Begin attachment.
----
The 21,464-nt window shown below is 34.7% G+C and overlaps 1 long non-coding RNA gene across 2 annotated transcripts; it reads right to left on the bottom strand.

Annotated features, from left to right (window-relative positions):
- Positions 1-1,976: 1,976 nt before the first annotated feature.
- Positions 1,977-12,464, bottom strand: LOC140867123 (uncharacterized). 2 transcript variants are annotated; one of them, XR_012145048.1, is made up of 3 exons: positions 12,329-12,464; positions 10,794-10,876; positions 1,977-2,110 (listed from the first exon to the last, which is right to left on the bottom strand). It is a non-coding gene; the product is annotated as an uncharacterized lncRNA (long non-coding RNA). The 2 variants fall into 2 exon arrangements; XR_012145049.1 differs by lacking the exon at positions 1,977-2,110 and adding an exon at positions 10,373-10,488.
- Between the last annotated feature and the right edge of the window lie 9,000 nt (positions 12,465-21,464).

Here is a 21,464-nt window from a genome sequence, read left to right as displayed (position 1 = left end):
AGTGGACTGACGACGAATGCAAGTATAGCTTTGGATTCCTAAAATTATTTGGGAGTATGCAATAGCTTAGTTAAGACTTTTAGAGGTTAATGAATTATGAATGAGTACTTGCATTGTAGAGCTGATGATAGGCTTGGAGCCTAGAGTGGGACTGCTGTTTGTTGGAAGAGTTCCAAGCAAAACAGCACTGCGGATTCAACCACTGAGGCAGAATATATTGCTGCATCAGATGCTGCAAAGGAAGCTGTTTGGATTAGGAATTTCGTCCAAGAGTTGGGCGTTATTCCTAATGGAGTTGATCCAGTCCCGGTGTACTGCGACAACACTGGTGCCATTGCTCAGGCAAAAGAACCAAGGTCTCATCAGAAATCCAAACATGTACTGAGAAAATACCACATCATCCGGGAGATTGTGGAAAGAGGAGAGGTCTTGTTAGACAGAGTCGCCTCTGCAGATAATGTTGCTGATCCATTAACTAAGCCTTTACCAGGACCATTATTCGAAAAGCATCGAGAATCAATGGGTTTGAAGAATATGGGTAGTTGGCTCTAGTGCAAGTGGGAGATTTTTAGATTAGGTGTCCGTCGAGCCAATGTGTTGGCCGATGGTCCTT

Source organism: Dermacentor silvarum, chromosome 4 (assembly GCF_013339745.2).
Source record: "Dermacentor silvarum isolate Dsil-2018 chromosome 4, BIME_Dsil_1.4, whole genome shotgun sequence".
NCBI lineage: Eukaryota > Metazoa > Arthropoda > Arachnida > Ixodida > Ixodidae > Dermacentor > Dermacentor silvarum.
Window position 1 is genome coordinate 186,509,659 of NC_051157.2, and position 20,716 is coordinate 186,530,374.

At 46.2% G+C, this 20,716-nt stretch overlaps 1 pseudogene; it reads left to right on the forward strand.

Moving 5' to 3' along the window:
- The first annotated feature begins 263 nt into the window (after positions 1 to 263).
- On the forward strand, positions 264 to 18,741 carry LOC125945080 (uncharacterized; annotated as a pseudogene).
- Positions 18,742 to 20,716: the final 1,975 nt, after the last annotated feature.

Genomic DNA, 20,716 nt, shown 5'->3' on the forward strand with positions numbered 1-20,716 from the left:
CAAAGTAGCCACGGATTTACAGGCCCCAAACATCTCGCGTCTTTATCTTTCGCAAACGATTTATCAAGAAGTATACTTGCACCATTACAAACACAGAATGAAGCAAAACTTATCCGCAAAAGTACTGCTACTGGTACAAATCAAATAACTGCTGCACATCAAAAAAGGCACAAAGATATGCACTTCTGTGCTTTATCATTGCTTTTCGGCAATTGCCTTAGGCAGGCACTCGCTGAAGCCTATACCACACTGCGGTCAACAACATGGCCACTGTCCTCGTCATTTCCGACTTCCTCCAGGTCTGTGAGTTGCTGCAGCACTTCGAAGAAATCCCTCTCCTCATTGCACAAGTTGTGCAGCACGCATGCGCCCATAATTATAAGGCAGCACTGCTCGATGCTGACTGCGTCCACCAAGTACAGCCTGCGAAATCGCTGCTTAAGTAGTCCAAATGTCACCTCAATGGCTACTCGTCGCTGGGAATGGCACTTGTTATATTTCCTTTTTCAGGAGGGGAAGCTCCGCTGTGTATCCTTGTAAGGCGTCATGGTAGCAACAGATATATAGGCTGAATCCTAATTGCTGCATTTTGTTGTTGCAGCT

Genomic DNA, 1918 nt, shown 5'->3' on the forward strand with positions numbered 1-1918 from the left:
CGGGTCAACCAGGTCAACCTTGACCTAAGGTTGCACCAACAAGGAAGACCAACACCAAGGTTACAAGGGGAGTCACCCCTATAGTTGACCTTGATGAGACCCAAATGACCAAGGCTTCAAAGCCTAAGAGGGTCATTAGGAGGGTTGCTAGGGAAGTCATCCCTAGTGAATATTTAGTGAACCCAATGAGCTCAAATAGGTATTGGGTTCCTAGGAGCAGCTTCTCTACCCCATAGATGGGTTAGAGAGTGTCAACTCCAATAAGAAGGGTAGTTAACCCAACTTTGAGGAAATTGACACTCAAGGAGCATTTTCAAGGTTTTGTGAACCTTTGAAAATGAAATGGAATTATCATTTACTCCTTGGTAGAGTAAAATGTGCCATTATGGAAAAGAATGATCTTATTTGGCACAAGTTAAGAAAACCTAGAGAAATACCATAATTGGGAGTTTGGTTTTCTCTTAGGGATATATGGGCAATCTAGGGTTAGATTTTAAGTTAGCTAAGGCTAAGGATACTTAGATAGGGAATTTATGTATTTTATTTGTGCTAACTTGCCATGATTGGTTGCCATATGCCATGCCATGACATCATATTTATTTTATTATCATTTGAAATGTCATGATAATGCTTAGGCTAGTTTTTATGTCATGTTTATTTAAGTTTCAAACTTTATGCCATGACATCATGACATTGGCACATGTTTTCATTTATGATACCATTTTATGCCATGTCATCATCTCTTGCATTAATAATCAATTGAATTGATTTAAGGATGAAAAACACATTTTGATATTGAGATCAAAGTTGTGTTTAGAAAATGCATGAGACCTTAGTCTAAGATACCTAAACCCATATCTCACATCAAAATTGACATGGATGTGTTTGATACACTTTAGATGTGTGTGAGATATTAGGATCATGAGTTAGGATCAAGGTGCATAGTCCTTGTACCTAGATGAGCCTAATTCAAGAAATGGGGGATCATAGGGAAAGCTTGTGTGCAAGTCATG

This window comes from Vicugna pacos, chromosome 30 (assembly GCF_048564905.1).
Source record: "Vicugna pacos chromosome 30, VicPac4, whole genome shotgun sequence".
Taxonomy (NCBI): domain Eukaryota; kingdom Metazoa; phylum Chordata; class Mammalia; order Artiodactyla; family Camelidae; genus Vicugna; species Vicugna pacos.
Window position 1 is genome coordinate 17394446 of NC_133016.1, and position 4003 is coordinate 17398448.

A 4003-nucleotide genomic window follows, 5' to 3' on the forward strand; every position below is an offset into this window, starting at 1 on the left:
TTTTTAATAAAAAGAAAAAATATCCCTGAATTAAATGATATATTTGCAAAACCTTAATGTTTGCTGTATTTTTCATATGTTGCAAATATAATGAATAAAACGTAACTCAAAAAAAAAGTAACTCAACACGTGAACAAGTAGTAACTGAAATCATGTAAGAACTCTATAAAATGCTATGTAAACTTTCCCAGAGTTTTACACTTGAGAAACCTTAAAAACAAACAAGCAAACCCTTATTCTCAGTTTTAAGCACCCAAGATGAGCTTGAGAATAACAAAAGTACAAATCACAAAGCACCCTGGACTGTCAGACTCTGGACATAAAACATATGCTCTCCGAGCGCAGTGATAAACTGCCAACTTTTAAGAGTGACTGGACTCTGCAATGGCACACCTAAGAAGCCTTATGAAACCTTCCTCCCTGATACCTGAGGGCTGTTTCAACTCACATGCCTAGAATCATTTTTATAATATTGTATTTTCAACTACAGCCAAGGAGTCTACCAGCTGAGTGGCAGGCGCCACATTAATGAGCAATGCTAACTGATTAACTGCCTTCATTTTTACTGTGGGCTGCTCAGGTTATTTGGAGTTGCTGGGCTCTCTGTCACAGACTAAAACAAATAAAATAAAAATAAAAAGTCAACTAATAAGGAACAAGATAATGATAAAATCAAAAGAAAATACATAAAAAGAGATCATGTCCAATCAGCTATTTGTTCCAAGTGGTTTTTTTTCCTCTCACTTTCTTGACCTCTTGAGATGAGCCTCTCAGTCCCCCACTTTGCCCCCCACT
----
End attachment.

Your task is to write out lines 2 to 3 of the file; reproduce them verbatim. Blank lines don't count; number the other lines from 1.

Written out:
Annotated features, from left to right (window-relative positions):
- Positions 1-1,976: 1,976 nt before the first annotated feature.